The goal of the Territorial Economic Impact Index (TEII) is to identify which PITs may be more adversely affected during medium- to long-term disruptions with near real-time (and readily available) data and track their recovery over time relative to a pre-event baseline.
What is the TEII?
Large disruptive events, including the COVID-19 pandemic, often result in significant changes in employment, personal income, industry output, and other measures of economic well-being and activity. Depending on the nature of the disruption, economic consequences can be relatively short-lived or they can linger for months or years. Argonne National Laboratory (Argonne), in coordination with the U.S. Department of Interior (DOI) Office of Insular Affairs (OIA), developed the TEII to track near real-time economic impacts to United States Pacific Island Territories (PITs). While data for U.S. territories is relatively limited (especially for the PITs) compared to states and counties, Argonne leveraged available territorial and national datasets to provide impact index estimates consistent with the approach used for the County Economic Impact Index (CEII), which measures the near real time direct economic impacts of disruptions to U.S. counties.
The TEII also provides insight into economic recovery over time. A TEII value of 1 indicates that a territory’s economy is in the same position as it was in January 2020, while scores below 1 indicate that it is worse off and scores greater than 1 indicate that it has since grown. It does not account for economic growth that would have happened under normal circumstances that did not occur.
What Does the TEII Measure?
Like Argonne’s County Economic Impact Index (CEII), the TEII measures potential monthly changes in a territory’s gross domestic product (GDP) relative to a pre-event baseline based on changes in industry employment. The TEII estimates impacts to U.S. territories located in the Pacific Ocean, including American Samoa (AS), Guam, and the Commonwealth of the Northern Mariana Islands (CNMI). The index shows which territories are potentially more susceptible to large reductions in economic activity compared to normal conditions by accounting for the industrial make-up of each territory’s economy and tracking monthly changes in U.S. national employment by industry. Territories with higher concentrations of industries experiencing relatively large increases in unemployment (in the U.S. nationally) can expect larger direct impacts to their local economies, particularly if those industries contribute more to the region’s GDP. These estimated employment losses for each territory are then aggregated and adjusted by Guam’s quarterly employment change since March 2020 (end of the first quarter of 2020). To account for potential unique economic factors for Pacific territories, the index uses Guam’s actual change in employment in the absence of more frequent data releases from AS and CNMI.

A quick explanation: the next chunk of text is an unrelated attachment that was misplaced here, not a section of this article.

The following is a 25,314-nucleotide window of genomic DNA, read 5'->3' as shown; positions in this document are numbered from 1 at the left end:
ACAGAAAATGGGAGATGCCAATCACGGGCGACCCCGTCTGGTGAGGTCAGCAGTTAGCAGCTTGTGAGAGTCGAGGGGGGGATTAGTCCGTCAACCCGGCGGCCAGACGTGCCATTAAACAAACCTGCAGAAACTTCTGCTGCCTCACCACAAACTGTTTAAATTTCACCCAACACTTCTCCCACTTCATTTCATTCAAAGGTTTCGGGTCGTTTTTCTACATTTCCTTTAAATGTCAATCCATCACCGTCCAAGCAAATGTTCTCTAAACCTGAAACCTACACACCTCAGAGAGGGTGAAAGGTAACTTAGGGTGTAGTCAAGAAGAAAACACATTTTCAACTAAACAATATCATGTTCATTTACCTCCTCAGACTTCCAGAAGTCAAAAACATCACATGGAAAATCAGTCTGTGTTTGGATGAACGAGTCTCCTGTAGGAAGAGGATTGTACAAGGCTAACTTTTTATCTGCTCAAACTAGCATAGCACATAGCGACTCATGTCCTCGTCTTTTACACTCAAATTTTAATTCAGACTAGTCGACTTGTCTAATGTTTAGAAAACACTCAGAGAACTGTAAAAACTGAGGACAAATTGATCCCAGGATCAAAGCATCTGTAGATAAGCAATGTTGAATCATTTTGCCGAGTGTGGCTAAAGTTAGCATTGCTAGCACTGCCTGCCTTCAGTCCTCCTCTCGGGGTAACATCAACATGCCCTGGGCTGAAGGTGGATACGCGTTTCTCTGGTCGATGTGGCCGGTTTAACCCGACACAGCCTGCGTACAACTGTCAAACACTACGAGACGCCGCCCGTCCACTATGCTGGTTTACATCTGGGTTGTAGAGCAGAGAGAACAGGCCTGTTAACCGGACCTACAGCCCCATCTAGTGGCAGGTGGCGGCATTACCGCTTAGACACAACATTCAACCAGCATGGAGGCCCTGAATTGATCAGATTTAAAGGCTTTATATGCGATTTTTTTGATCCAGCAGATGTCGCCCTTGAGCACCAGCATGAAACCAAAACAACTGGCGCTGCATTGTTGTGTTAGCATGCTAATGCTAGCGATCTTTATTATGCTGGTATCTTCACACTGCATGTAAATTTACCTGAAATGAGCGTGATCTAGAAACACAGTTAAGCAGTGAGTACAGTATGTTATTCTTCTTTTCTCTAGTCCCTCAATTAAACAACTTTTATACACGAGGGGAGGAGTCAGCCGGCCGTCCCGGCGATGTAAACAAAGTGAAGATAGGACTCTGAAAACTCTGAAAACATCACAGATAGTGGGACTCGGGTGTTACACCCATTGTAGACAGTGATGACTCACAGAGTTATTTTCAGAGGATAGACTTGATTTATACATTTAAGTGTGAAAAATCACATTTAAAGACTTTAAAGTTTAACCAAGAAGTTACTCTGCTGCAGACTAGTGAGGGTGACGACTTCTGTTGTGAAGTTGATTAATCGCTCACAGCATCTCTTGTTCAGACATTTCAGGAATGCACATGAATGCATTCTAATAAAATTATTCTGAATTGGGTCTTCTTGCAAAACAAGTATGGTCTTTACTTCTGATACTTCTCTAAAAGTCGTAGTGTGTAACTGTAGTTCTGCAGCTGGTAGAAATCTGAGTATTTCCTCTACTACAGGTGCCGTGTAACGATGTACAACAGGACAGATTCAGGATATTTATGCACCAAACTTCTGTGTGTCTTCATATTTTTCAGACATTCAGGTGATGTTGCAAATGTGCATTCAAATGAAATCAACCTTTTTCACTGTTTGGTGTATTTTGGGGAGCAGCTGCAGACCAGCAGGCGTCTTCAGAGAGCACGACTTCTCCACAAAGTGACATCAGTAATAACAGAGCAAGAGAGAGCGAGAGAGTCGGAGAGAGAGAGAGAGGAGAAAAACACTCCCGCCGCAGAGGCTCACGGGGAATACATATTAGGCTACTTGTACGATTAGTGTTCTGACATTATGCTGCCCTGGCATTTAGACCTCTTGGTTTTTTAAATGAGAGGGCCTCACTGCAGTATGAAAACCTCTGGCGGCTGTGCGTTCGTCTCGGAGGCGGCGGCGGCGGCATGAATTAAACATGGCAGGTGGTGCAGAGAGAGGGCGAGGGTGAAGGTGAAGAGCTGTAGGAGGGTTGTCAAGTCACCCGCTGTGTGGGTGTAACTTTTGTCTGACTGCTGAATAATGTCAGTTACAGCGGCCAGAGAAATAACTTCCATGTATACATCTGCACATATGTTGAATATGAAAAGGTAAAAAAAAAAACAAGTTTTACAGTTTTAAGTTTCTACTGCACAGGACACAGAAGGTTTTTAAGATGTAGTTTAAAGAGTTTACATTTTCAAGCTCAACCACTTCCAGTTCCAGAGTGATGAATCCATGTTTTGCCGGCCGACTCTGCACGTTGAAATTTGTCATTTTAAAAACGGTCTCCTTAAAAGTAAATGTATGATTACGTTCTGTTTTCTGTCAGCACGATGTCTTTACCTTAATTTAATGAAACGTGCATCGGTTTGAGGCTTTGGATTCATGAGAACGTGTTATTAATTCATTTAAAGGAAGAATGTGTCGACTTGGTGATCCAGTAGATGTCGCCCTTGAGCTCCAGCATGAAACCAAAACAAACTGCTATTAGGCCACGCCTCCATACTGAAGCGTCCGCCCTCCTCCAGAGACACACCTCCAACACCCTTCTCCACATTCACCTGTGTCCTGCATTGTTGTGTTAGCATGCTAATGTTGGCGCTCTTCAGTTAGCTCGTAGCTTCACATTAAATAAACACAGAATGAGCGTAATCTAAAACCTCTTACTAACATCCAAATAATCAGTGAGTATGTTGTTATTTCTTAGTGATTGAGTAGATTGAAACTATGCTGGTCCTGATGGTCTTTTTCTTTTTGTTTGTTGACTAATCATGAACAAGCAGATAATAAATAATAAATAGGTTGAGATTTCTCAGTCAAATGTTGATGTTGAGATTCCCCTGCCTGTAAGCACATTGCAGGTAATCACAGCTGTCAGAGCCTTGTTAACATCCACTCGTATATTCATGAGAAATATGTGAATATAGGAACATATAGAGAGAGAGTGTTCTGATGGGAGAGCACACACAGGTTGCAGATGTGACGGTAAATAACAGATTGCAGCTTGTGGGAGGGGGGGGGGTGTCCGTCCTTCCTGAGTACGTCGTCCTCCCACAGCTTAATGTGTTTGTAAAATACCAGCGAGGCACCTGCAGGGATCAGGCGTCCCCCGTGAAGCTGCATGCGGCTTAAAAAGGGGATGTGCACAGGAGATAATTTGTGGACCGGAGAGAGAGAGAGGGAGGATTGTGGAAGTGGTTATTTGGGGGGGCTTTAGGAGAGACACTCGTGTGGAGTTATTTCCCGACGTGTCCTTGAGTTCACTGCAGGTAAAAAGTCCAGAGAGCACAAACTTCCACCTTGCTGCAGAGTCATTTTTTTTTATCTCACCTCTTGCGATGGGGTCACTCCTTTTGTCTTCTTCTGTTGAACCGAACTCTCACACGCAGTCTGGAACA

Why Is the TEII Important?
The TEII provides the ability to monitor trends over time of the economic health of United States territories in the Pacific. One way to measure overall economic activity in a region is through its gross domestic product (GDP), or the monetary value of all final goods and services produced in an economy in a given year, with higher values being associated with more economic activity in a region. GDP is often used as an assessment of an economy’s overall size and health, and while certainly not a perfect indicator of overall economic wellbeing or equity, increasing GDP over time generally implies an economy is experiencing more economic activity. Decreases in GDP, on the other hand, may imply that an economy is experiencing more unemployment, lower incomes, and overall less production and spending in the economy. As such, TEII values lower than 1 may imply that more people are unemployed and businesses are producing and earning less than they were prior to COVID-19.
How Can I Use the TEII?
You can use the TEII storymap to check on the current or trending economic situation in a specific U.S. Territory. From the tabs at the top, clicking on a territory will give you a pop-up box that provides the Economic Index for the most recent month. Darker blue shades indicate less stable economies, while lighter blue shades indicate more stability. Users can also download the data to see monthly results since January 2020, as well as to see territorial impacts by industry.
Argonne National Laboratory’s work is supported by the U.S. Department of Homeland Security, Federal Emergency Management Agency, via interagency agreement through U.S. Department of Energy contract DE-AC02-06CH11357. FEMA does not endorse any nongovernment entities, organizations, or services.